"Look… look at me!" Beowulf thundered. "Gather your thoughts and speak to us the events that took place."

The queen still in a trance-like state, quivered in the mighty grasp of Beowulf. Could this truly be the woman that exuded confidence that rivaled that of his earlier today? What has become of this woman? Beowulf thought to himself.

It was a long pause before a single word escapes her lips "Herold-gār." This single word echoed in the great hall, seeped into every pore and crevice within it. It was the King's turn to be thunderous.

"Herold-gār? What is to become of my son?" he stepped closer to where she and Beowulf stood. "My queen, my wife… explain yourself!"

Slowly but surely the queen spun her tale, depicting in great detail, to the best of her recollection of the events that have recently come to past. A grim tale of a child crying, and a mother tending to her child, a lovely image, to only be ruined by the sudden appearance of a woman at the window sill, her figure shadowed in contrast of the illumination of the full moon. The queen now finding more strength in her words, explained that the section of the castle in which the nursery resided, was in the tallest of all the spires, and made place at home with the stars and the sky, befitting of a prince; no man let alone a woman could manage such a feat of strength as to climb up the walls of the tower. The queen knew right away that the woman standing there was indeed a monster, in every possible sense of the word.

As she continued her tale, the grimmer the story became. As if to reward herself for her triumph for getting into the room unnoticed, the figure with a playful smile upon her face, simply pointed with one hand to the tiny body in the queen's arms, and with the other turned upwards with her palm showing for the gesture of "give it here."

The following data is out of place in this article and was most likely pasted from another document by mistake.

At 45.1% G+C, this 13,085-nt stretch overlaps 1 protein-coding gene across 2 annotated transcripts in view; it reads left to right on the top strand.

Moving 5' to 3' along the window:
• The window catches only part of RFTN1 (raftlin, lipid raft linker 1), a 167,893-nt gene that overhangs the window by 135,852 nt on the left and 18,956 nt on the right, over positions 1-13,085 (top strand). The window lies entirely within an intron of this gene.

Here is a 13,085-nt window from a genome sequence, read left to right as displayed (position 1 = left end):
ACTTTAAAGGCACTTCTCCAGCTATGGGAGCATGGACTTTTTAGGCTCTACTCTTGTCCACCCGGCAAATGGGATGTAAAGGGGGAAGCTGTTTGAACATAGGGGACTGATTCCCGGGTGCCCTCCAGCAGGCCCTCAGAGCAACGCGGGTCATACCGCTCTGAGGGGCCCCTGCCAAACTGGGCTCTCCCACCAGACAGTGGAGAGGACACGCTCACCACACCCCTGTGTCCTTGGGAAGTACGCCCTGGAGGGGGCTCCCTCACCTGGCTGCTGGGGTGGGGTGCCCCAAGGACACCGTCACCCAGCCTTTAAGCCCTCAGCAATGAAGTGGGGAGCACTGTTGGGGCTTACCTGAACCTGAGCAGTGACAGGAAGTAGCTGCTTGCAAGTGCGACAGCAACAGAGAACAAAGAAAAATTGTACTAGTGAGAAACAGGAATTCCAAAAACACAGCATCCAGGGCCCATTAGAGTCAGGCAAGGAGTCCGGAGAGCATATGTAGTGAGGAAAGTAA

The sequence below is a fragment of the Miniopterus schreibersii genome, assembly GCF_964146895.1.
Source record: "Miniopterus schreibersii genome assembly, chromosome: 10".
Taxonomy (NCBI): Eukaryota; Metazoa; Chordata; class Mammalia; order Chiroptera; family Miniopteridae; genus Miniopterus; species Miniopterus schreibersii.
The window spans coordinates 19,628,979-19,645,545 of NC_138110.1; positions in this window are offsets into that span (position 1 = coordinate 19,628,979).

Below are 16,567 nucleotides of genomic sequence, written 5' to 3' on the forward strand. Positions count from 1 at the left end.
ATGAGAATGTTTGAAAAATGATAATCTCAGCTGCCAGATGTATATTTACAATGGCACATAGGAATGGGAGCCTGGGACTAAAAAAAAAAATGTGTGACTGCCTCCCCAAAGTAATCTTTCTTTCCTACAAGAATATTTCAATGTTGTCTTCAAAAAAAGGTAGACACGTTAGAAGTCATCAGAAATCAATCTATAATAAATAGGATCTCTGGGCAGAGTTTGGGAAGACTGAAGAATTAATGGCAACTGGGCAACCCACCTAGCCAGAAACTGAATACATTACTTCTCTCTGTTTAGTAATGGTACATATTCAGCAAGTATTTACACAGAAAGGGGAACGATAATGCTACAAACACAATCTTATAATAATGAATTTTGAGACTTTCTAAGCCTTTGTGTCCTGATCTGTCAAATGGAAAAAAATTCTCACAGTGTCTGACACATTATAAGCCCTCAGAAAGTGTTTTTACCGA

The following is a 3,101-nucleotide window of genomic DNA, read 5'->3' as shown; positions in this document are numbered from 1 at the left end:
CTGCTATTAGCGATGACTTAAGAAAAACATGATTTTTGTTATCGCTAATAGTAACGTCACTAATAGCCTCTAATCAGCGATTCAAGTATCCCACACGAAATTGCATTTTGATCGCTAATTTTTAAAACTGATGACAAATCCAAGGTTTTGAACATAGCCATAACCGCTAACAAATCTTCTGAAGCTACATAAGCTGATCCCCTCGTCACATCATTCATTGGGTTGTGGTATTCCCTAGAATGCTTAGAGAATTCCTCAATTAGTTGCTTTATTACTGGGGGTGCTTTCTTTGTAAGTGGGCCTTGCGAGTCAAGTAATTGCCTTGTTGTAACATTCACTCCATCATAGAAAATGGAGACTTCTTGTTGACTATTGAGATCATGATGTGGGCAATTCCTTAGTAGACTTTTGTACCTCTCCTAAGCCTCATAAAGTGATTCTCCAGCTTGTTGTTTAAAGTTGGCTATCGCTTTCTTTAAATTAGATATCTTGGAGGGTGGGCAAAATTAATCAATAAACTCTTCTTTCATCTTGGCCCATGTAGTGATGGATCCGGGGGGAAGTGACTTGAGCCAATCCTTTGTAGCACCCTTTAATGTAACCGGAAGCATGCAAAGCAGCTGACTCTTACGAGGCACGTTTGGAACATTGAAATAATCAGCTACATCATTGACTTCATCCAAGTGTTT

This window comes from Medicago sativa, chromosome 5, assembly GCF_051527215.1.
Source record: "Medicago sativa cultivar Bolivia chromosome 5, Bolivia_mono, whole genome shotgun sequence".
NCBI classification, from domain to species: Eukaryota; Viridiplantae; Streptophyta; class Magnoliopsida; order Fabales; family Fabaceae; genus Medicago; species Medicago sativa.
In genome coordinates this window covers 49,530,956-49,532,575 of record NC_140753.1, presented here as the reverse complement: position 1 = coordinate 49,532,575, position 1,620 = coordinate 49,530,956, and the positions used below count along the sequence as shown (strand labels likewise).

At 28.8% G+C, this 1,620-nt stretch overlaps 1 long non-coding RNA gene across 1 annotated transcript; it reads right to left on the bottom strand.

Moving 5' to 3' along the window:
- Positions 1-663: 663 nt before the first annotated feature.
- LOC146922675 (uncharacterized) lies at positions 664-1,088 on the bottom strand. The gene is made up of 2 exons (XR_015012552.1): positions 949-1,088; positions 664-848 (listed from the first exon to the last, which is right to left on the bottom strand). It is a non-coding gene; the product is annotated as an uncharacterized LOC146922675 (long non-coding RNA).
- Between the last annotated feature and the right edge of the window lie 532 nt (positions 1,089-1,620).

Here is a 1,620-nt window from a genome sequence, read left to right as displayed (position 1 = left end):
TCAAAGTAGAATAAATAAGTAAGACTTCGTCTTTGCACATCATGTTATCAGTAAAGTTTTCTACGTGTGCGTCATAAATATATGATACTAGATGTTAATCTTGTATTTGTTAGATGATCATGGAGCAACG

After regaining her composure from the shock of the sudden appearance of the figure, the queen's body stiffened and she contorted her body so that her head was still facing while her body twisted away keeping the child as far away as possible from the intruder, with a defiant look upon her face that simply stated "no."

The woman at the sill cackled at this reaction. "If I wanted to, I could easily claim the lives of both mother and child, everyone here as a matter of fact, but I am not here on this moonlit night acting as the reaper of the Danes, I only came here tonight to claim that of your first born and only child." As she said this, she repeated the gesture of "give it here" once more to the queen.

"If." The queen responded defiantly. As if that one word was the only relevant word in everything intruder just said, challenging her to make good on her threat if she could. All while hiding the fact that she was now breaking into a cold sweat.

"Just three steps" the queen made a mental note, just three simple steps and she could reach the door behind her. Those few steps, seemed to stretch and become insurmountable vast distances she couldn't possibly cross, but she must. She steeled herself and fought off all her instincts to make a dash for the door, she must wait for the most opportune time, she encouraged herself by also noting that the intruder was more than five times the distance she was from the door; she just had to wait.

The intruder clearly not amused by the new turn of events lost all joy from her voice as she stepped off the window sill and took a step closer to the queen, resulting in the queen taking a step back herself.